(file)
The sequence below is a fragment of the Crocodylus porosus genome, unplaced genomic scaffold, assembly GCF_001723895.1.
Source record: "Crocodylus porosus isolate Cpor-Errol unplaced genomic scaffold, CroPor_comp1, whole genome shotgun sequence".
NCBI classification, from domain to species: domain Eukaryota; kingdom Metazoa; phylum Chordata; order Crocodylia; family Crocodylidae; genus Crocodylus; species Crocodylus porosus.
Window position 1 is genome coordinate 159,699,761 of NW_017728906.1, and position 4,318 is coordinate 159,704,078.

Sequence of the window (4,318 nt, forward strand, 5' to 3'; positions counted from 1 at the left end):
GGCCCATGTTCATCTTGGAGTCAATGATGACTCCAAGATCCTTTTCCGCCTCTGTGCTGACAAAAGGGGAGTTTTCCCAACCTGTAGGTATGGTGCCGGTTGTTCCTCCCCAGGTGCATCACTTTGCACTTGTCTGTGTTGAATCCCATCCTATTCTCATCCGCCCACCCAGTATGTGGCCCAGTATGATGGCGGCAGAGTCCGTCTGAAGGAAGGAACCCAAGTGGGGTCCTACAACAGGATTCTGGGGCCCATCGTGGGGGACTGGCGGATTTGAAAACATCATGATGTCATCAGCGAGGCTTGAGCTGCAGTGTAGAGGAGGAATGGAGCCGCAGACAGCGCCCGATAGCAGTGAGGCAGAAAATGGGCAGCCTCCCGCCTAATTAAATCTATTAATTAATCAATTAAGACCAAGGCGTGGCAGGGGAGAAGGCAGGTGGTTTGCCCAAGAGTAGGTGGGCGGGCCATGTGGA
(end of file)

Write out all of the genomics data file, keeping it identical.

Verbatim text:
The sequence below is a fragment of the Crocodylus porosus genome, unplaced genomic scaffold, assembly GCF_001723895.1.
Source record: "Crocodylus porosus isolate Cpor-Errol unplaced genomic scaffold, CroPor_comp1, whole genome shotgun sequence".
NCBI classification, from domain to species: domain Eukaryota; kingdom Metazoa; phylum Chordata; order Crocodylia; family Crocodylidae; genus Crocodylus; species Crocodylus porosus.
Window position 1 is genome coordinate 159,699,761 of NW_017728906.1, and position 4,318 is coordinate 159,704,078.

Sequence of the window (4,318 nt, forward strand, 5' to 3'; positions counted from 1 at the left end):
GGCCCATGTTCATCTTGGAGTCAATGATGACTCCAAGATCCTTTTCCGCCTCTGTGCTGACAAAAGGGGAGTTTTCCCAACCTGTAGGTATGGTGCCGGTTGTTCCTCCCCAGGTGCATCACTTTGCACTTGTCTGTGTTGAATCCCATCCTATTCTCATCCGCCCACCCAGTATGTGGCCCAGTATGATGGCGGCAGAGTCCGTCTGAAGGAAGGAACCCAAGTGGGGTCCTACAACAGGATTCTGGGGCCCATCGTGGGGGACTGGCGGATTTGAAAACATCATGATGTCATCAGCGAGGCTTGAGCTGCAGTGTAGAGGAGGAATGGAGCCGCAGACAGCGCCCGATAGCAGTGAGGCAGAAAATGGGCAGCCTCCCGCCTAATTAAATCTATTAATTAATCAATTAAGACCAAGGCGTGGCAGGGGAGAAGGCAGGTGGTTTGCCCAAGAGTAGGTGGGCGGGCCATGTGGA